The house at Butser Ancient Farm, based on archaeological remains from Chalton, has taken nearly four years to complete after work started in 2018.
Now thanks to the hard work of volunteers and staff, under the expert leadership of Darren Hammerton, the ancient house has now thrown open its doors – with Time Team’s Dr Harding present to mark the occasion.
All timber used in the construction came from within a 10-mile radius of Butser Ancient Farm, with a combination of English oak, sweet chestnut and hazel used in the construction. The roof was thatched with water reeds.
The settlement at Church Down was significant archaeologically with it revealing evidence of large and sophisticated buildings at a time when many thought Anglo-Saxons lived in simple small pit houses called Grubenhäuser.
Experimental archaeologist Trevor Creighton, from Butser Ancient Farm, said: ‘We’re really excited to have opened our second Anglo Saxon building.
‘The first Anglo Saxon building was finished in March 2016, while we started work for our second in 2018. They are both based on the foundations of two houses, dated to around 700 AD, uncovered during excavations during the 1970s.
‘Archaeologists revealed evidence of 61 structures, numerous fences and other features, as well as the remains of animal bones, cereals, metal work and a few small objects, including spear and arrow tips and decorative objects. Rather wonderfully, you can see the site of the excavation from the front doors of the houses constructed at Butser.’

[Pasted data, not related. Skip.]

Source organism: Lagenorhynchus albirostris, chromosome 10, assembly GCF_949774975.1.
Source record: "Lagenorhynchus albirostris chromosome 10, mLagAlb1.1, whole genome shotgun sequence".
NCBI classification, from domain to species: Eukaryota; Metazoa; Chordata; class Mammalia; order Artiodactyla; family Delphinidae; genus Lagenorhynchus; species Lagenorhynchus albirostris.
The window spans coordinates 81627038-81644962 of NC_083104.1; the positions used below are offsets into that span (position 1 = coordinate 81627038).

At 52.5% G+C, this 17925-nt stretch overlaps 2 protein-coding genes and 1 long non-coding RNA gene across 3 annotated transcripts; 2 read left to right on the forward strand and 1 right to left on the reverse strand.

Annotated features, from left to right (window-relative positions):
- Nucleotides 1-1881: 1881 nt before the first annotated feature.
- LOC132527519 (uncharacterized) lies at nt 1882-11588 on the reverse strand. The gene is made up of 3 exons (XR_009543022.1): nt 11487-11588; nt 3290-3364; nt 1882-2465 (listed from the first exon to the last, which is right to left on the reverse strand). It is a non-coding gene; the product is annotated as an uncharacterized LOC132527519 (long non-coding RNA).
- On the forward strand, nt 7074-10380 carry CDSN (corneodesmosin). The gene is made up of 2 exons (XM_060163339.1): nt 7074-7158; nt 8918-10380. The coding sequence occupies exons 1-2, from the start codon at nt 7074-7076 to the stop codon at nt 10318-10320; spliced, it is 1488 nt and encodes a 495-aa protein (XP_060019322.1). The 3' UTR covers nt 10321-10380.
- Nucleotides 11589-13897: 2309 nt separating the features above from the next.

Creative developer Rachel Bingham said: ‘We’re delighted to be able to open the doors of our second Saxon hall to visitors and also to be welcoming Anglo-Saxon re-enactment group Herigeas Hundas to the farm over the Easter weekend to inhabit and bring both our Saxon halls to life.
‘Visitors can expect a jam-packed bank holiday weekend of crafts and cooking demonstrations as well as spectacular fighting displays. Throughout the whole of the Easter holidays visitors can learn a Saxon craft and take part on our special Saxon themed trail in celebration of the house.’
Mr Hammerton, of Treewright, said: ‘I have been interested in ancient and traditional timber framing techniques for a long time and it has been brilliant to be able to use these skills in constructing the Saxon house at Butser Ancient Farm.
‘This is the second Saxon Hall house we have built here and both test different theories and show different approaches to early medieval building construction. No nails have been used in the construction of the timber frame – instead I have made over 200 trunnels or tree nails – wedges of oak that have been used to secure the timbers in place.’
This year Butser Ancient Farm is celebrating its 50th anniversary with the opening of the Anglo-Saxon house among many projects taking place this year.
This includes a new mosaic being laid in the Roman Villa, two new Iron Age roundhouse constructions and a week of experimental archaeology for visitors to get involved with during the Festival of Archaeology at the end of July.
SEE ALSO: Shops rally
For more details of events and workshops visit: www.butserancientfarm.co.uk